Handout 2: Time Line of the Empowerment Controversy
July, 1963 — Establishment of the Commission on Religion and Race
March, 1965 — Many Unitarian Universalist ministers respond to the Rev. Dr. Martin Luther King's call to join the March to Selma; UU minister James Reeb murdered in Selma.
October, 1967 — Emergency Conference on UU Response to the Black Rebellion (The Biltmore Conference). The Black UU Caucus (BUUC) formed by 30 out of 37 Black delegates to the conference. BUUC presented a list of "non-negotiable" demands to the UUA Board of Trustees:
1. Creation of a Black Affairs Council, funded at $250,000 for four years.
Continuing role for a Black Caucus within the denomination and our right to organize as Blacks amongst themselves.
2. Increasing number of Blacks on every decision making board within the denomination.
3. Such radical alteration in the ministry program that severe racism in this area would be wiped out.
November, 1967 — UUA Board rejects BUUC's non-negotiable demands in favor of the traditional process of negotiation, which results in the Board moving to reorganize the Commission on Religion and Race to "include substantial participation by non-whites." BUUC members and supporters feel betrayed.
November, 1967 — SOBURR formed, a group of whites from the Pacific Southwest urging the support of BAC and withdrawing financial support until the next GA.
February, 1968 — National Conference of Black Unitarian Universalists in Chicago, where 207 delegates represent 600 Black UUs. Following BUUC's recommendation, the Black Affairs Council (BAC) established with six Black members and three White members elected by BUUC.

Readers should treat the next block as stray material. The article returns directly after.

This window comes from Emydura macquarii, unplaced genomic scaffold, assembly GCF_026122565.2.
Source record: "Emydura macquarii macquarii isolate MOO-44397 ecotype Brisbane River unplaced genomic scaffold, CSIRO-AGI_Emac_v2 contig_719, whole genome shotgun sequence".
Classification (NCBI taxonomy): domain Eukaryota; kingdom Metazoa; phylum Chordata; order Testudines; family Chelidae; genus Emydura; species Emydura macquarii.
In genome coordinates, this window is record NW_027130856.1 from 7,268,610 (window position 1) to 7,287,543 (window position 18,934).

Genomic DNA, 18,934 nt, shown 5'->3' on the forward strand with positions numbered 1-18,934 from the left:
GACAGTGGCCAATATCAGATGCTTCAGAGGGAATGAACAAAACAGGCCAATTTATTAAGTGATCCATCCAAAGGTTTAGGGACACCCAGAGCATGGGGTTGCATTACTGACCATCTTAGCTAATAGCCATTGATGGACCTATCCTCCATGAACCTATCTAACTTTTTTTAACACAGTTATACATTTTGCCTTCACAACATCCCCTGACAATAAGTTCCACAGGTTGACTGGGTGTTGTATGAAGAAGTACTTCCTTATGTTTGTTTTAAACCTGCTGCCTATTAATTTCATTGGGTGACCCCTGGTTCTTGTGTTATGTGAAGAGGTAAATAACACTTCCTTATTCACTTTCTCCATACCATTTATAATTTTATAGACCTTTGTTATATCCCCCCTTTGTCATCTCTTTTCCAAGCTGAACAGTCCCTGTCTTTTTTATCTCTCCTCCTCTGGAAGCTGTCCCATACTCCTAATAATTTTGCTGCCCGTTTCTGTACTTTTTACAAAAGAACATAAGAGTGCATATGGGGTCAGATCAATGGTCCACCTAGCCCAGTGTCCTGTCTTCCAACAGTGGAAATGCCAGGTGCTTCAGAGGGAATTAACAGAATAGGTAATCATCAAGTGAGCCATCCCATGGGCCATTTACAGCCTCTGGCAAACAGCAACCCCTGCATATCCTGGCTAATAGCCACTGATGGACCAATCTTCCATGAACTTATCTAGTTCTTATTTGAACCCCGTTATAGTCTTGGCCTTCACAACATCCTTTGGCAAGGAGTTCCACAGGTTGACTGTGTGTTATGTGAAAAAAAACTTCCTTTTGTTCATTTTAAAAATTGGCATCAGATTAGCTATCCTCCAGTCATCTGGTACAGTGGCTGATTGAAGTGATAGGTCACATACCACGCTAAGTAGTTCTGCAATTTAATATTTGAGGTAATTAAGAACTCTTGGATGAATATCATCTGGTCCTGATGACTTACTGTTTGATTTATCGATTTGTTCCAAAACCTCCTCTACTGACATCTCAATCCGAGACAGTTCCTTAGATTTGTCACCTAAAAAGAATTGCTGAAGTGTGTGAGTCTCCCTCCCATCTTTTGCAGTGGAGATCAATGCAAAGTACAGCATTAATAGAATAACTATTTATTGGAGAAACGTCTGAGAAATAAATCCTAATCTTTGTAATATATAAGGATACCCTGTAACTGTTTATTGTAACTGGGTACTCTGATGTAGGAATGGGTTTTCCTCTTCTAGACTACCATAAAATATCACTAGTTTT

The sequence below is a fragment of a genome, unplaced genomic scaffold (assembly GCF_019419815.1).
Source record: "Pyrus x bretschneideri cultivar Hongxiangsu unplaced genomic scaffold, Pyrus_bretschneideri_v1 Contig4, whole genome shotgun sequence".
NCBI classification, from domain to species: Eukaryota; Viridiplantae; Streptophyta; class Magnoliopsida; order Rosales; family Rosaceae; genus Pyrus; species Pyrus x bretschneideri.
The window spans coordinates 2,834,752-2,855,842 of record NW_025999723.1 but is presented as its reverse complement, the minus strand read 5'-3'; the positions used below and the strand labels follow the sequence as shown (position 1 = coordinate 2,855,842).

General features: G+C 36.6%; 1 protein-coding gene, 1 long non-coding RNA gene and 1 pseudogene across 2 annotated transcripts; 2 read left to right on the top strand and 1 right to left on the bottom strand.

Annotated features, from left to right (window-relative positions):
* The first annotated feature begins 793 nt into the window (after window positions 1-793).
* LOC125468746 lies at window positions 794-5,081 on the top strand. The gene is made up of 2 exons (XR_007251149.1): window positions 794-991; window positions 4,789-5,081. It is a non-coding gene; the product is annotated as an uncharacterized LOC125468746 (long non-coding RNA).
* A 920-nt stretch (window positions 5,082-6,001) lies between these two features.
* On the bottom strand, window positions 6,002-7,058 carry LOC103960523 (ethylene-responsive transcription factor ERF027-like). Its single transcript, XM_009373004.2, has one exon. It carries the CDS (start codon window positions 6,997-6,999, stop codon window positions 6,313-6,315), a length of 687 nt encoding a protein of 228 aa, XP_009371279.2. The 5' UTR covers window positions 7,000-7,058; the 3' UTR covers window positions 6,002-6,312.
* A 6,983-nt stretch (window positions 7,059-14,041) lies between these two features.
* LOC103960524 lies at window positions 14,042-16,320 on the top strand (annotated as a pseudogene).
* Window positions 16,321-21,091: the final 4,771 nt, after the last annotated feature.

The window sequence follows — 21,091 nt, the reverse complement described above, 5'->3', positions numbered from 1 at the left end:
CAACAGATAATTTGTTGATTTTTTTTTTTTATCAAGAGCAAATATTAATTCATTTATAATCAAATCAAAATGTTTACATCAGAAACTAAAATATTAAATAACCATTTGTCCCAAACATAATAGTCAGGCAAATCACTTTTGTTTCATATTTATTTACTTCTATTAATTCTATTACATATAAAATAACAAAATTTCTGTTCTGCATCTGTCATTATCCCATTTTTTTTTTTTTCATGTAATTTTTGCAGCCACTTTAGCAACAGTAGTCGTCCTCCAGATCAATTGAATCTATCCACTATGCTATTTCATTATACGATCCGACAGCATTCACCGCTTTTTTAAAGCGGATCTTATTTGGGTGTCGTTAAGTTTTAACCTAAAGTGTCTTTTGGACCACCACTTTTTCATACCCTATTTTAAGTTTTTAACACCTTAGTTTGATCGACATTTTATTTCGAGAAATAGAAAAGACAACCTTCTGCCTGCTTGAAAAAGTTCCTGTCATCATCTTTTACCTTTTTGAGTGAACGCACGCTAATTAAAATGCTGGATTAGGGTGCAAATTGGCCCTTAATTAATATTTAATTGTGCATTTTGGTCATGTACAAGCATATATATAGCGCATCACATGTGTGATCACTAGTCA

March, 1968 — BAC invited to have affiliate status with the UUA. Establishment of the UU Fund for Racial Justice (formerly the Freedom Fund).
April, 1968 — FULLBAC (an outgrowth of SOBURR) formed, a group of White allies advocating full financial funding for the BAC.
April, 1968 — Rev. Dr, Martin Luther King Jr. assassinated.
May, 1968 — BAWA formed as a response to BUUC's perceived separatist agenda, in contrast to the integrationist model followed by several historically integrated UU congregations.
May, 1968 — Cleveland General Assembly. Resolution to fully fund BAC is passed 836 votes to 327. BAWA receives no funding. The atmosphere is highly emotionally charged. BUUC feels that progress had been made, given the promise of institutional funding.
June, 1968 — BAWA becomes a UUA affiliate.
June, 1968 — The UUA's unrestricted endowment fund is discovered to be depleted. The BAC's restricted membership (based on racial quotas) is challenged, but accepted.
May, 1969 — Board of Trustees meets, assigns $50,000 funding to BAWA. It should be noted that BAC funding was considered to be "reparational investments," an unprecedented action on the part of the denomination.
July, 1969 — BUUC walks out of GA, after a motion to move the BAC agenda item up from last in the order of business is rejected. Rev. Jack Mendelsohn, vice-chair of BAC, follows the Black caucus members to the Statler Hotel, persuades them not to leave until he has spoken on their behalf on the floor of GA, at which point he invites any interested parties to join him at Arlington Street Church.
Rev. Robert West elected president of the UUA.
The Assembly votes to fund BAC and not BAWA.
January, 1970 — Due to an impending financial crisis, the Trustees vote to change the BAC funding, resulting in $200,000 allocated per year for 5 years. This reduction in funding causes immediate uproar at the open board meeting. February, 1970 — Third annual BUUC meeting. Disaffiliation from the UUA is discussed, which would allow BAC to pursue independent fundraising.
April, 1970 — The BAC is officially removed as a UUA affiliate.
June, 1970 — BUUC/BAC boycott GA. The motion to restore the $50,000 in BAC funding is defeated. This phase of the "Empowerment Controversy" is finished.
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